Vulnerabilità in migrazione

November 07, 2022

On November 7 and 8, 2022, Giulia Garofalo Geymonat and Sabrina Marchetti, members of the VULNER Italian team organised the event ‘Vulnerabilità in migrazione’ (Vulnerability on the move) at Ca’ Foscari University of Venice.

By Giulia Garofalo Geymonat, VULNER Italian Team

On November 7 and 8, 2022, Giulia Garofalo Geymonat and Sabrina Marchetti, members of the VULNER Italian team organised the event ‘Vulnerabilità in migrazione’ (Vulnerability on the move) at Ca’ Foscari University of Venice. The aim of the two-day event was to address the issues of vulnerability and migration in Italy from different and interdisciplinary perspectives: from philosophy, anthropology, law, cultural studies, through activist, literary and film practice. ‘Vulnerabilità in migrazione’ was held in Italian and it was open to the public. It enjoyed a large attendance of a mixed audience of about 200 people, including stakeholders, academics, representatives from NGOs, activists, and students.

 ‘Vulnerabilità in migrazione’ started in the afternoon on November 7, with an introduction held by Sabrina Marchetti, leader of the VULNER Italian team, and Sara De Vido, the Rector’s Delegate for Gender Equality at Ca’ Foscari. Both speakers stressed the importance of addressing issues of vulnerability in migration research with complex and intersectional lenses, while remaining critical of the restrictive use that can be made of the category of vulnerability in contemporary migration and asylum policies.

The first session was organized by Gaia Giuliani, from CES-University Coimbra, with Francesco Vacchiano from Ca' Foscari as a chair, and focused on media, migration and vulnerability in contemporary Italy.  The session included the participation of Susanna Owusu Twumwah (migration and diaspora practitioner), Barbara Pinelli (University RomaTre), and Andrea Pogliano (University of Piemonte Orientale). Cutting across academic and activist analyses, the speakers contributed to critical reflections on racism in Italian media, especially with regards to representations of racial stereotypes of migrants and people more generally, as well as on existing practices of resistance through ethical alternative media.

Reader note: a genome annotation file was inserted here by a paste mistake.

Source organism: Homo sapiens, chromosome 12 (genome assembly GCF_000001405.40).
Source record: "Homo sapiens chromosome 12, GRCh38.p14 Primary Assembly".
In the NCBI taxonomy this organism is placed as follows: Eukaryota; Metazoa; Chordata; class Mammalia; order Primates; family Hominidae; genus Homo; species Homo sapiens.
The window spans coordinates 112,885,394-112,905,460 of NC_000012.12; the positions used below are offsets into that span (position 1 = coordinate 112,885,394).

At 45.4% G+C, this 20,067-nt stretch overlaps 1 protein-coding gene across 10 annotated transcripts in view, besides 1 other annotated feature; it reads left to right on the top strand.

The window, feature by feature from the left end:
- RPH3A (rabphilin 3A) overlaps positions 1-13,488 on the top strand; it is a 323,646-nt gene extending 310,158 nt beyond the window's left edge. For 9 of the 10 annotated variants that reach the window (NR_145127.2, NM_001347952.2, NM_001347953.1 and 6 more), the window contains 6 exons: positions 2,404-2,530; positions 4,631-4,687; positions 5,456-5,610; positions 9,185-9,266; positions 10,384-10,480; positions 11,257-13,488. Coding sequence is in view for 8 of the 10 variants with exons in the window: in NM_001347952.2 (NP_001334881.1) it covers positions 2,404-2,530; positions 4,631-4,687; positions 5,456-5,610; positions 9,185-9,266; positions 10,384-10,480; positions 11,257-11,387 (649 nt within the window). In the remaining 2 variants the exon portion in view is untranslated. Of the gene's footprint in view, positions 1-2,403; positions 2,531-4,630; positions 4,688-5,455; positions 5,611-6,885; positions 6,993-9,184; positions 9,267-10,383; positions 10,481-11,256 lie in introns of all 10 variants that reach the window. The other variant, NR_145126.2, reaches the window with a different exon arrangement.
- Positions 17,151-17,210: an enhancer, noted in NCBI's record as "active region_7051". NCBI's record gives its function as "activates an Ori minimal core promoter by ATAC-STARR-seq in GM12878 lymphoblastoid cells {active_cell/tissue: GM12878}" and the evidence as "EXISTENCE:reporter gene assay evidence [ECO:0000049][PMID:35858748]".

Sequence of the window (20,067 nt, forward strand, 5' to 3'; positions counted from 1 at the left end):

'Vulnerabilità in migrazione’ continued in the evening on November 7 with the screening at Teatro Ca’ Foscari of CAER/CAUGHT (2021), a movie by Nicola Mai and Colectivo Intercultural Transgrediendo. The screening was organised in collaboration with CinemARTa Zone di contatto. It was followed by a conversation with Nicola Mai, the movie director and Professor of Criminology at University of Leicester; Daniel N. Casagrande from Queer Lion Award, and Giulia Garofalo Geymonat, senior researcher of the VULNER Italian team. The movie uses a collaborative ethnographic fiction to tell the stories of Latina transgender women who work in the sex industry in New York, and in particular their struggles with transphobia, racism, restrictive migration policies and the criminalisation of prostitution. Interestingly, the movie represents the power of a collective organisation put in place by a community of migrants that experience multidimensional vulnerability, as well as the ways in which they struggle to access forms of protection offered as part of anti-trafficking measures.

On November 8, the first seminar, chaired by Luiz Beneduzi (Ca’ Foscari) saw the interventions of three keynote speakers from different disciplinary fields. First, the feminist political philosopher Brunella Casalini (University of Florence) took the floor. She was followed by the anthropologist Barbara Sòrgoni (University of Turin) and finally by the international legal expert Maria Grazia Giammarinaro, VULNER advisory board member (ex UN Special Rapporteur on Trafficking, especially Women and Children). Casalini’s talk revolved around the so-called ‘vulnerability turn’ in contemporary philosophical thoughts, and how some of its insights can be applied to critiques of contemporary migration policies. Sorgoni focused on practices of asylum in Italy and how they can be seen as processes of vulnerabilisation. Finally, Giammarinaro offered a critical analysis of the notion of vulnerability in international, European and Italian legal instruments on trafficking and severe labour exploitation.